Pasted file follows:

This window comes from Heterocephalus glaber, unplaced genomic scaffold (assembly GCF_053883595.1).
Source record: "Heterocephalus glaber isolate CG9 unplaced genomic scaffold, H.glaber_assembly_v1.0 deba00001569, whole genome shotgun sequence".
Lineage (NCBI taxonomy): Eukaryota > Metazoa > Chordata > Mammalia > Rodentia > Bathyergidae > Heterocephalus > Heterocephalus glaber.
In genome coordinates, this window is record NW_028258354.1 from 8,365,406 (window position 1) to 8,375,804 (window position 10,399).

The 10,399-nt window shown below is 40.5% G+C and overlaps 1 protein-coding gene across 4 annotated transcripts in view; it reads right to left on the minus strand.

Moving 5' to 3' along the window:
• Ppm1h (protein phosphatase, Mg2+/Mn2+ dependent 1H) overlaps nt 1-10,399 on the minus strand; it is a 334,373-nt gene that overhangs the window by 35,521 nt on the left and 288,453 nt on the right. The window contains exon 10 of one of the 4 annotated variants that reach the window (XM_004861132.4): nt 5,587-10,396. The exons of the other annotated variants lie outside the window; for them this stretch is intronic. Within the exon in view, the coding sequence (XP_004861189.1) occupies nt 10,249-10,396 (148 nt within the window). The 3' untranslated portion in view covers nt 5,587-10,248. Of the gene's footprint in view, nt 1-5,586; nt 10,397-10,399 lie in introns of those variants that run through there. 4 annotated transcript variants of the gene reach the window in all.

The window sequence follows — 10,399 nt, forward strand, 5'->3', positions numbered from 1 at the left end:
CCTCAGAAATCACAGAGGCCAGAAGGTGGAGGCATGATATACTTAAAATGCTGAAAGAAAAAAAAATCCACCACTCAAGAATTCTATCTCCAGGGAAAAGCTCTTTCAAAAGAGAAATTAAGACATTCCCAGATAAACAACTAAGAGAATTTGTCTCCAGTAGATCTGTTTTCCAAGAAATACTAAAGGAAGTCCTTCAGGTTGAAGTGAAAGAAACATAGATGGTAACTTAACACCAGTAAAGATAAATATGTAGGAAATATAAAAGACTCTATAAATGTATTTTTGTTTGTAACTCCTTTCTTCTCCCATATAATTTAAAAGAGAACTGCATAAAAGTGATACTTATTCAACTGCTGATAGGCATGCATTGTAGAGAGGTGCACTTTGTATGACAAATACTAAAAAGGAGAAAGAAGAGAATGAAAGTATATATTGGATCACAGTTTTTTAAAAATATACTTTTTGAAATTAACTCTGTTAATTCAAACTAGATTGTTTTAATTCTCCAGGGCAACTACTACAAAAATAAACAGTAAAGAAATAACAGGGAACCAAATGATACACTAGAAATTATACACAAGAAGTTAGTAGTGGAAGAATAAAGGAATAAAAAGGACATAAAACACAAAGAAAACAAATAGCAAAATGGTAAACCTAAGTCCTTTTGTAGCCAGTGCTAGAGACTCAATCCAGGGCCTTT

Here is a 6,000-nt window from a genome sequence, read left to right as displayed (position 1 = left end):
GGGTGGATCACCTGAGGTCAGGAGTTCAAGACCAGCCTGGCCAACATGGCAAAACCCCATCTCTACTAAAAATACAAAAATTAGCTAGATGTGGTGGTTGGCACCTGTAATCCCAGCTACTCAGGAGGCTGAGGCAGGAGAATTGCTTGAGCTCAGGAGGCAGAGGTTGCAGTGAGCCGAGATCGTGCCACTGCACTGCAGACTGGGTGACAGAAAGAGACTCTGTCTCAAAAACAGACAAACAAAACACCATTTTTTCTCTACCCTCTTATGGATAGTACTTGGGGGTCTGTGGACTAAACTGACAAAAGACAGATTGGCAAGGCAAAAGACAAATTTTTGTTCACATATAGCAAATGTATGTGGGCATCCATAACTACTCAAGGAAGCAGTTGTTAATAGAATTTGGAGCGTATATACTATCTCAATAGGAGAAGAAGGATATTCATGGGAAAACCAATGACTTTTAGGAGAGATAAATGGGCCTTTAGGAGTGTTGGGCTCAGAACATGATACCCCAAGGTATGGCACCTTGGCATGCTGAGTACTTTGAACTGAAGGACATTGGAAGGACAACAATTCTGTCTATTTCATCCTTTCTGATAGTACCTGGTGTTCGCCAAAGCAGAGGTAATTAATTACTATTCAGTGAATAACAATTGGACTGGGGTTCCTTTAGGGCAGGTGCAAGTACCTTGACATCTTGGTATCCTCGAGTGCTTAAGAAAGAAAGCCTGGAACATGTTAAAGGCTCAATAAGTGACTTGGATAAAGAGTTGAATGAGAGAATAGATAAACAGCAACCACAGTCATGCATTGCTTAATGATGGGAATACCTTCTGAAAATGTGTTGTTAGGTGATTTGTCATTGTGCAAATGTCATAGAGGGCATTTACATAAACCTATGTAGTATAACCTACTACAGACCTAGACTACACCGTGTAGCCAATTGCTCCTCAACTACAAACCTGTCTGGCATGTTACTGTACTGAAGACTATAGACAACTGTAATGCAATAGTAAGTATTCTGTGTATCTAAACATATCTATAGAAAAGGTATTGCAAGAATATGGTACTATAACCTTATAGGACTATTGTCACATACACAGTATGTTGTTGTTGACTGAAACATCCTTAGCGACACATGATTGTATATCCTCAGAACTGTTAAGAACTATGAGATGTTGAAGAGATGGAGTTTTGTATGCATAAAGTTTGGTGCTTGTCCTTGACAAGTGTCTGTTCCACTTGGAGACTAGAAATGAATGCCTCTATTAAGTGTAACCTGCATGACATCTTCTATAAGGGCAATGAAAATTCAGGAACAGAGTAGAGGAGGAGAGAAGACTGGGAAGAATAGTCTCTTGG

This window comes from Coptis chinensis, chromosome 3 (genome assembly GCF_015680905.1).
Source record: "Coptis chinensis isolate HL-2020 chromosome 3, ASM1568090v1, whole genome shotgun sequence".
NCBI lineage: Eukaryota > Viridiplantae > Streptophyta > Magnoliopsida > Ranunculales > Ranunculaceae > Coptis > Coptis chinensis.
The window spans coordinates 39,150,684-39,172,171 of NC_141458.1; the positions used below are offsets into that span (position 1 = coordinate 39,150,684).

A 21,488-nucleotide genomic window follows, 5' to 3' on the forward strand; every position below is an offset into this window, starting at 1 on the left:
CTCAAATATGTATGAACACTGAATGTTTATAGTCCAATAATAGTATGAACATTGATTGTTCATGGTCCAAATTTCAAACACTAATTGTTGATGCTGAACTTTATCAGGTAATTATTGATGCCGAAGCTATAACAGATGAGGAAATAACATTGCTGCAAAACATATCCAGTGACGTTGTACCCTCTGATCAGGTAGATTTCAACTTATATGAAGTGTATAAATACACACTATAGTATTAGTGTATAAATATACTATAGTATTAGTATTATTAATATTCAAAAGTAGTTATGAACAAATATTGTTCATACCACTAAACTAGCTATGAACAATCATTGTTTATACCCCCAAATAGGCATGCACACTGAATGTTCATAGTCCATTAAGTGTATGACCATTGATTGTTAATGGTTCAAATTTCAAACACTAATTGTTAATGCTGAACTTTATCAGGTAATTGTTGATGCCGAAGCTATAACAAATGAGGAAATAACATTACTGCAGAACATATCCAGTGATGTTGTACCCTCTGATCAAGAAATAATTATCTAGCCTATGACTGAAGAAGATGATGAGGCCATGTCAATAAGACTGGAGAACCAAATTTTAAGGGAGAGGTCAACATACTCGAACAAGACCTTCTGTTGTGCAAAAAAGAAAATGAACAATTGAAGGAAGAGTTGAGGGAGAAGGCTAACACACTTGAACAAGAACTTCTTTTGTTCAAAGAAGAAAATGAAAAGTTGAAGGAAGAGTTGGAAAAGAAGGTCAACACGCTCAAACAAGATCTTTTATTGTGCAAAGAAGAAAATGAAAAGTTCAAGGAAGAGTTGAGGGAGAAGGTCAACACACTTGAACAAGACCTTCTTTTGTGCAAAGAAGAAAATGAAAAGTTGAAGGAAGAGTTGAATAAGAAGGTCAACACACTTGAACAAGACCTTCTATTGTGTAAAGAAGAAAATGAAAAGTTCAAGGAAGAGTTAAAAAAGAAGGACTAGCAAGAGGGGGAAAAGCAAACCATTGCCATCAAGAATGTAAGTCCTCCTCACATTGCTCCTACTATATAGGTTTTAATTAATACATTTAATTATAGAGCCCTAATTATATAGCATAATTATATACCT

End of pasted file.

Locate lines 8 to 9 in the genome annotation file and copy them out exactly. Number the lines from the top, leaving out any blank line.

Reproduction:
The window sequence follows — 10,399 nt, forward strand, 5'->3', positions numbered from 1 at the left end:
CCTCAGAAATCACAGAGGCCAGAAGGTGGAGGCATGATATACTTAAAATGCTGAAAGAAAAAAAAATCCACCACTCAAGAATTCTATCTCCAGGGAAAAGCTCTTTCAAAAGAGAAATTAAGACATTCCCAGATAAACAACTAAGAGAATTTGTCTCCAGTAGATCTGTTTTCCAAGAAATACTAAAGGAAGTCCTTCAGGTTGAAGTGAAAGAAACATAGATGGTAACTTAACACCAGTAAAGATAAATATGTAGGAAATATAAAAGACTCTATAAATGTATTTTTGTTTGTAACTCCTTTCTTCTCCCATATAATTTAAAAGAGAACTGCATAAAAGTGATACTTATTCAACTGCTGATAGGCATGCATTGTAGAGAGGTGCACTTTGTATGACAAATACTAAAAAGGAGAAAGAAGAGAATGAAAGTATATATTGGATCACAGTTTTTTAAAAATATACTTTTTGAAATTAACTCTGTTAATTCAAACTAGATTGTTTTAATTCTCCAGGGCAACTACTACAAAAATAAACAGTAAAGAAATAACAGGGAACCAAATGATACACTAGAAATTATACACAAGAAGTTAGTAGTGGAAGAATAAAGGAATAAAAAGGACATAAAACACAAAGAAAACAAATAGCAAAATGGTAAACCTAAGTCCTTTTGTAGCCAGTGCTAGAGACTCAATCCAGGGCCTTT